Naveen Bahar Choudhury is a playwright, librettist, and lyricist, whose work has been produced, commissioned, and/or developed by Ma-Yi Theater, Prospect Theater, Ensemble Studio Theatre, Second Stage Theatre, New Federal Theatre, Martha’s Vineyard Playhouse, Joe’s Pub at The Public Theater, The Lark Play Development Center, New Dramatists, and more. She has been a Dramatists Guild Fellow, a LaGuardia Performing Arts Center Playwriting Resident, and a Mellon Creative Research Fellow/Playwriting Resident at the University of Washington. Her play SKIN is published in Plays For Two, an anthology by Vintage Books/Random House, and was broadcast on Northeast Public Radio as part of the Playing On Air series. Her short musical on film, LADY APSARA, commissioned by Prospect Theater, and written with composer Kamala Sankaram, was presented at the 44th Asian American International Film Festival in 2021. She is currently an Assistant Professor of Theatre at Smith College, and has previously taught playwriting and dramatic literature at Amherst College, Sarah Lawrence College, and The New School for Drama, where she earned her MFA, as well as for the Dramatists Guild Institute and the Enough Plays Project.
Jina B. Kim is Assistant Professor of English Language & Literature and of the Study of Women & Gender at Smith College. She received her doctorate in English and women’s studies from the University of Michigan, Ann Arbor, and her bachelor's in studio art and English from Agnes Scott College. She specializes in feminist disability studies, women-of-color feminisms/queer-of-color critique and contemporary ethnic U.S. literatures with an emphasis on feminist-of-color writing and cultural expression post-1968. Prior to joining Smith College, she was a Consortium for Faculty Diversity postdoctoral fellow at Mount Holyoke College in the program in critical social thought.
Melissa Parrish is an Assistant Professor of English Language and Literature at Smith College. She specializes in multiethnic American literature with an emphasis on poetry and poetics, and literary representations of public crises from the Cold War to the present. She is currently at work on Situation Normal: Emergency Poetics and the Rise of the National Security State, a book manuscript that queries poetry’s relationship to the way national security has shaped the handling of all public emergencies in the U.S. Prior to coming to Smith, she was a postdoctoral lecturer in the English department at Rutgers University, where she also completed her doctorate in English. Originally from Kaneohe, Hawai’i, she holds prior degrees from Georgetown University and from the United States Military Academy, where she was an all-conference selection in NCAA Division I softball and later served in the U.S. Army before starting her academic work.
Jane Hwang Degenhardt is Associate Professor in the Department of English at the University of Massachusetts Amherst. Although her work focuses on early modern drama, it is often informed by and in conversation with questions that lie at the heart of Asian American studies. She approaches Shakespeare’s plays trans-historically and places them in conversation with writers of color and theoretical discussions of race and gender. Her undergraduate courses often foreground Asian American and African American writing, particularly as grounds for exploring cultural and inter-generational trauma. Her graduate courses address the historical underpinnings of race as well as its development in relation to changing definitions of the human and emerging templates for the post-human. She is the author of Islamic Conversion and Christian Resistance on the Early Modern Stage (Edinburgh, 2010). She is completing a book entitled Fortune’s Empire: Chance, Providence, and Overseas Ventures in Early Modern English Drama that explores the meaning of chance, luck, and risk--and how these concepts become racialized and gendered--in the context of early English global expansion. She is also beginning a new book project on pluralistic understandings of the concept of “world” that sources its arguments in Shakespeare’s plays as well as in contemporary creative fiction and non-fiction writing, in visual and performance art, and in film and digital media.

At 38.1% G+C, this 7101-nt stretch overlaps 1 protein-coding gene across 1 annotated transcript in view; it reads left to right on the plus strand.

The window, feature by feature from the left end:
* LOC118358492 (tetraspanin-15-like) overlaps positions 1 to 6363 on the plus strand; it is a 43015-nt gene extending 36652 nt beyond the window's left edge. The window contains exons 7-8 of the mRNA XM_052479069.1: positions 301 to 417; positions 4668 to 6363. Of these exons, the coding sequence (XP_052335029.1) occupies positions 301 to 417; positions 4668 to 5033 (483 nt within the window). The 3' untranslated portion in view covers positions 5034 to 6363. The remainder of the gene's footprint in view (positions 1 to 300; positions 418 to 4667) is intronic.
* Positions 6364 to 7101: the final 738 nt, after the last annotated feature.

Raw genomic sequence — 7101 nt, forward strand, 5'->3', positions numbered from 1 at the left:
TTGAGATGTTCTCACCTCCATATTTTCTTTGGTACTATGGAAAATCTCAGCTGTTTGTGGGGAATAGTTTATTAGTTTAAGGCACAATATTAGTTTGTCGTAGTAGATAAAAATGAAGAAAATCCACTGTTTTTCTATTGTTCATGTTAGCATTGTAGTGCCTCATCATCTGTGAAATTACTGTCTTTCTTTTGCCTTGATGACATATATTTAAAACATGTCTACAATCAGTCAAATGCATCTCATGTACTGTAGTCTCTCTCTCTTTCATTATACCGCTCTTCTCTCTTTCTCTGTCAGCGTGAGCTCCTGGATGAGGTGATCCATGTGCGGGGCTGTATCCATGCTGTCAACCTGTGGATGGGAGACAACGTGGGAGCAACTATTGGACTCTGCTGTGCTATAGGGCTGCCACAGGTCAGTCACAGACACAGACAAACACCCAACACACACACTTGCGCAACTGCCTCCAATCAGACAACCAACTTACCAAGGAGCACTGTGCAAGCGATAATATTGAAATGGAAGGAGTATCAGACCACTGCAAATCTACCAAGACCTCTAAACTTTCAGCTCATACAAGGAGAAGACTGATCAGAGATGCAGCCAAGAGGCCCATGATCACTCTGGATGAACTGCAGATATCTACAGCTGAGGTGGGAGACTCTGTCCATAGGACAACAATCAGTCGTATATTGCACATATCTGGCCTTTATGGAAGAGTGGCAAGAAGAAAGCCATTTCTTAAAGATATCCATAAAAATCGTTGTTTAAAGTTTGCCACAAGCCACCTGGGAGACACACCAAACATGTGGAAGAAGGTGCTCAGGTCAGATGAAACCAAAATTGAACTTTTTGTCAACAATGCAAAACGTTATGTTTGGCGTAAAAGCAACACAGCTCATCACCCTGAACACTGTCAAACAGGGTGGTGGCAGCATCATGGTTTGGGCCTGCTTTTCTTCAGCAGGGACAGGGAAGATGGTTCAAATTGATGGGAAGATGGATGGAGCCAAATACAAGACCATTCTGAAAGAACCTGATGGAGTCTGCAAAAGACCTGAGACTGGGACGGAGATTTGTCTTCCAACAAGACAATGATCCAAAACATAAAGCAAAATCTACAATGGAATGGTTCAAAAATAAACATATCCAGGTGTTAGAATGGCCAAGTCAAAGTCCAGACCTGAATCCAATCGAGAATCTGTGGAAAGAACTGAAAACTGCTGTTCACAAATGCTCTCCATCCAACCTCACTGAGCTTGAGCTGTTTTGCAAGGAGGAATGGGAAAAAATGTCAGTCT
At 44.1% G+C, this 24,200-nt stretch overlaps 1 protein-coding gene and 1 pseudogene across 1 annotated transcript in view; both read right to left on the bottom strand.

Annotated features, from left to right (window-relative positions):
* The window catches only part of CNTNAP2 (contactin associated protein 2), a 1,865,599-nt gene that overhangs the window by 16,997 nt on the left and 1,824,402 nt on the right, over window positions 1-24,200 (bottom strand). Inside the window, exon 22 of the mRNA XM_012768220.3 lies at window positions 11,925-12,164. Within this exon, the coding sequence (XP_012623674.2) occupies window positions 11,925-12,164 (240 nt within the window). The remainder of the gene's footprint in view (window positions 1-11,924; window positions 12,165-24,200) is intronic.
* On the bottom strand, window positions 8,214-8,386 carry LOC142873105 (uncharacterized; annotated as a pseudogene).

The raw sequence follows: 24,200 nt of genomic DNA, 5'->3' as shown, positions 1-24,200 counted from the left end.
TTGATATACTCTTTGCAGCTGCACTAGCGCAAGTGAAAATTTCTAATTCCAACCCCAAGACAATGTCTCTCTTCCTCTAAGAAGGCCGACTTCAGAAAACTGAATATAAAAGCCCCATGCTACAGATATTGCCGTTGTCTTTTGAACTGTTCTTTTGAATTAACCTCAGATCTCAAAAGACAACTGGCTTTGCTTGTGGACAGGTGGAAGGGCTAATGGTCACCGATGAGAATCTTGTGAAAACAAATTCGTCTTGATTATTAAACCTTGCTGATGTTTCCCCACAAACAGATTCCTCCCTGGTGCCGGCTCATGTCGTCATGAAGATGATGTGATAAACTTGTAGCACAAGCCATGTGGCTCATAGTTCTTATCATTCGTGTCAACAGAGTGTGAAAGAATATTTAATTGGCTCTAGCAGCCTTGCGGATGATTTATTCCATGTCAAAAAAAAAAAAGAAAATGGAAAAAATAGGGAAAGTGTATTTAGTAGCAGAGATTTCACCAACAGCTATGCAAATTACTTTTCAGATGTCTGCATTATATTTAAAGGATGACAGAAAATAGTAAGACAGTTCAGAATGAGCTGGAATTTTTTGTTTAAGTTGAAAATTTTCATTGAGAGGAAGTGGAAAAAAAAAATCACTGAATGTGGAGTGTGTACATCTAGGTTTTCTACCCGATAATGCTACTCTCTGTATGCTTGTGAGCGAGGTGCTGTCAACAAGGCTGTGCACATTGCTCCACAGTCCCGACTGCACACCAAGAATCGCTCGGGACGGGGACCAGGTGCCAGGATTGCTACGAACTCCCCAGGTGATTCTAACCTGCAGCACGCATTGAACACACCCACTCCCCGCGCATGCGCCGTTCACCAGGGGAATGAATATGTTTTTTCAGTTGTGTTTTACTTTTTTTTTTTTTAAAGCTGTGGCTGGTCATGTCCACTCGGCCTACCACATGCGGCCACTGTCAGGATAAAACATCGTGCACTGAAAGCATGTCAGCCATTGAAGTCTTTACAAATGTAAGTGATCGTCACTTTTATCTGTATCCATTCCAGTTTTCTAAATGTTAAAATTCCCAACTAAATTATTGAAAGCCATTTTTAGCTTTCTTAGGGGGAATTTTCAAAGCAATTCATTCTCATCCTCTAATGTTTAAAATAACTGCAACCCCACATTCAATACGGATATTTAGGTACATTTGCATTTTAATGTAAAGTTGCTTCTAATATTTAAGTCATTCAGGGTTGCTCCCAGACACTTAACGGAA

Miliann Kang is Professor in Women, Gender, Sexuality Studies and affiliated faculty in Sociology and Asian/Asian American Studies at the University of Massachusetts, Amherst. She is the author of The Managed Hand: Race, Gender and the Body in Beauty Service Work (University of California Press) and is completing her next book, Mother Other: Race and Reproductive Politics in Asia America. She served for four years as Director of Diversity Advancement for the College of Humanities and Fine Arts. She was a Fulbright Senior Scholar with Ewha University, and a Korea Foundation Fellow with Seoul National University, researching gender, work and family issues in transnational contexts. Her writing has been published in Gender and Society, Contexts, Gender, Work & Organization, The Conversation, Meridians, Newsweek, Women’s Review of Books, Huffington Post, the Korea Times and Ms. Courses that she offers that count for the certificate include: WGSS 340: Asian American Feminisms and WGSS 350: Global Mommy Wars.